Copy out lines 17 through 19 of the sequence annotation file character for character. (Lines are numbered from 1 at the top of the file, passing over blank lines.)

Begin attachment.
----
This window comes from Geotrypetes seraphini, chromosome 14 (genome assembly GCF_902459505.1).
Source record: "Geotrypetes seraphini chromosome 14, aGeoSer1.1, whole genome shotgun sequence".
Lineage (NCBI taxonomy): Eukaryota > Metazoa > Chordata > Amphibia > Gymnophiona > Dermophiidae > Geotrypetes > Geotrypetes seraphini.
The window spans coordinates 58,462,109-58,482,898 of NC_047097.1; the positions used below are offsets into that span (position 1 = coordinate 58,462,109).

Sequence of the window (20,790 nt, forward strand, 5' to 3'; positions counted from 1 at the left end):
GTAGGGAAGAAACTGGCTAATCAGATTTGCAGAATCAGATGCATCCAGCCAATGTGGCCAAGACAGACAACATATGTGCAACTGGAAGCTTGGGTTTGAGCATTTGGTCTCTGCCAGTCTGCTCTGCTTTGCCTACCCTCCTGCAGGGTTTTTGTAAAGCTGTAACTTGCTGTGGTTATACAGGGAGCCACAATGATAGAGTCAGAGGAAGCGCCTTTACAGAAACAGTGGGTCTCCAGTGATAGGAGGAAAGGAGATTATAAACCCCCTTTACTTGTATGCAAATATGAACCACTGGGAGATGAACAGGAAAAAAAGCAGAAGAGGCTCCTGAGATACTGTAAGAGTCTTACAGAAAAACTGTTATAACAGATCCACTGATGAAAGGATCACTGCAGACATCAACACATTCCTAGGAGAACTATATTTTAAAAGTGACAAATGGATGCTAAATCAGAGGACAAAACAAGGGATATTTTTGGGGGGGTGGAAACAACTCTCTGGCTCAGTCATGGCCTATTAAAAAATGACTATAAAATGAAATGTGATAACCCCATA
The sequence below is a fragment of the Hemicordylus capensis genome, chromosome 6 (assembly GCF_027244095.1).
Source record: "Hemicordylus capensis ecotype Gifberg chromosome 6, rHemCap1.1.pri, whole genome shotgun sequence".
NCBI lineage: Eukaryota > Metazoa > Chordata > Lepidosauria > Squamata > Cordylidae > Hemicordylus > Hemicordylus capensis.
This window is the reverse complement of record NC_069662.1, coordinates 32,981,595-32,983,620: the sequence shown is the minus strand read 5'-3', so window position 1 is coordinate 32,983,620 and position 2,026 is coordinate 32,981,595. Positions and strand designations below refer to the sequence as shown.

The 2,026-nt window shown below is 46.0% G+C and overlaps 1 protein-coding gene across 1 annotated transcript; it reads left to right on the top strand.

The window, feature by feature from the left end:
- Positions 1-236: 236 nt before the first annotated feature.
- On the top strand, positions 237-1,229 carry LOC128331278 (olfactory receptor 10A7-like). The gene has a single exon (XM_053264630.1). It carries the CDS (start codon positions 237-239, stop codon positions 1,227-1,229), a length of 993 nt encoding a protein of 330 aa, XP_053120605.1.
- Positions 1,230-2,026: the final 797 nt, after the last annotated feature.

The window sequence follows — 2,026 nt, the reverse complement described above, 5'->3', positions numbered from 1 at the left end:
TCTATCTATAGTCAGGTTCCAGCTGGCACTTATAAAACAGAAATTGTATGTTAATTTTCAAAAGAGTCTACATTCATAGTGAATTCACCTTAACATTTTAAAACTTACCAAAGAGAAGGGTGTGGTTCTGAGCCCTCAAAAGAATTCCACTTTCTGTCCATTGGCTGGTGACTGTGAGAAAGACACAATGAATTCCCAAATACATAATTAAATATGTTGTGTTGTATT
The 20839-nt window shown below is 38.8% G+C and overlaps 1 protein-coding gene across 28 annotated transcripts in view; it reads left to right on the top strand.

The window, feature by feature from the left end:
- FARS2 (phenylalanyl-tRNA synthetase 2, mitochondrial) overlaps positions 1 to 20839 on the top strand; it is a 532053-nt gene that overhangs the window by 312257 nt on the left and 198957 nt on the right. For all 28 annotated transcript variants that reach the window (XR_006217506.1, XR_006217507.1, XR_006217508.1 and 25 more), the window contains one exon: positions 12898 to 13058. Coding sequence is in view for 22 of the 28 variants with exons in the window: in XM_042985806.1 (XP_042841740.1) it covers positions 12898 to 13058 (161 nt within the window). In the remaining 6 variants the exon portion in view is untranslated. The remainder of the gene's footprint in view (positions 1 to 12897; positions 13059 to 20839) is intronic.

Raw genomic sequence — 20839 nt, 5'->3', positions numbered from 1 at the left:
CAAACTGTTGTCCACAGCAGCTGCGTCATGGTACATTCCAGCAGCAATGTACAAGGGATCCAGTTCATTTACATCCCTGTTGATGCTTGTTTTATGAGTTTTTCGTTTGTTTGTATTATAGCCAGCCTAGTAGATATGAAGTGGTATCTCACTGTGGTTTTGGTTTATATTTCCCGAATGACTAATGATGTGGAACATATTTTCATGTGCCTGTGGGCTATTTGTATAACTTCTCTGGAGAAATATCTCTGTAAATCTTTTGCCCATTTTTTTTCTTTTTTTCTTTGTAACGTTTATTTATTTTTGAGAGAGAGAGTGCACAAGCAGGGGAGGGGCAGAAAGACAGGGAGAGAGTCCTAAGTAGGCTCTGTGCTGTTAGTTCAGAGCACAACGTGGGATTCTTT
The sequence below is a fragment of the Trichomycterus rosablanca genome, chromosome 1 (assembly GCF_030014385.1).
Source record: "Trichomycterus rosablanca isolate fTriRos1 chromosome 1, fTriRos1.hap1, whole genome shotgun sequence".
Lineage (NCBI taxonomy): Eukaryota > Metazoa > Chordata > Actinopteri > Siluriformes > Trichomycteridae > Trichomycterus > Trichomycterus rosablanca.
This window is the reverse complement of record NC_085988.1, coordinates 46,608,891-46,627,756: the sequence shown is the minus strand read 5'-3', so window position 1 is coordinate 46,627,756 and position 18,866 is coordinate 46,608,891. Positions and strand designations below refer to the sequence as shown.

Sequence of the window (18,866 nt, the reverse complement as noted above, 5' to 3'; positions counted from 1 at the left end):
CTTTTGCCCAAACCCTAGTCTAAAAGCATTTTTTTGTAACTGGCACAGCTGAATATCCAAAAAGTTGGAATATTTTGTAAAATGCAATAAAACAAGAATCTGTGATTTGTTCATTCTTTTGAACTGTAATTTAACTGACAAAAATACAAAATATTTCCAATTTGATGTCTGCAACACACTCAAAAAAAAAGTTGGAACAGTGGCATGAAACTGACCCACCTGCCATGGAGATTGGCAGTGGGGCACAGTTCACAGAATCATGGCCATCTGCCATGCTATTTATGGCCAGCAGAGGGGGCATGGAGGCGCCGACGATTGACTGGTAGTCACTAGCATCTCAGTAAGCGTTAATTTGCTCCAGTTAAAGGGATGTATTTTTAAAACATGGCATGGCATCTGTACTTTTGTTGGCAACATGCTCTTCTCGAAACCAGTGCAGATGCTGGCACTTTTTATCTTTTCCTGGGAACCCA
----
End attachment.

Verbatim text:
TCTATCTATAGTCAGGTTCCAGCTGGCACTTATAAAACAGAAATTGTATGTTAATTTTCAAAAGAGTCTACATTCATAGTGAATTCACCTTAACATTTTAAAACTTACCAAAGAGAAGGGTGTGGTTCTGAGCCCTCAAAAGAATTCCACTTTCTGTCCATTGGCTGGTGACTGTGAGAAAGACACAATGAATTCCCAAATACATAATTAAATATGTTGTGTTGTATT
The 20839-nt window shown below is 38.8% G+C and overlaps 1 protein-coding gene across 28 annotated transcripts in view; it reads left to right on the top strand.

The window, feature by feature from the left end: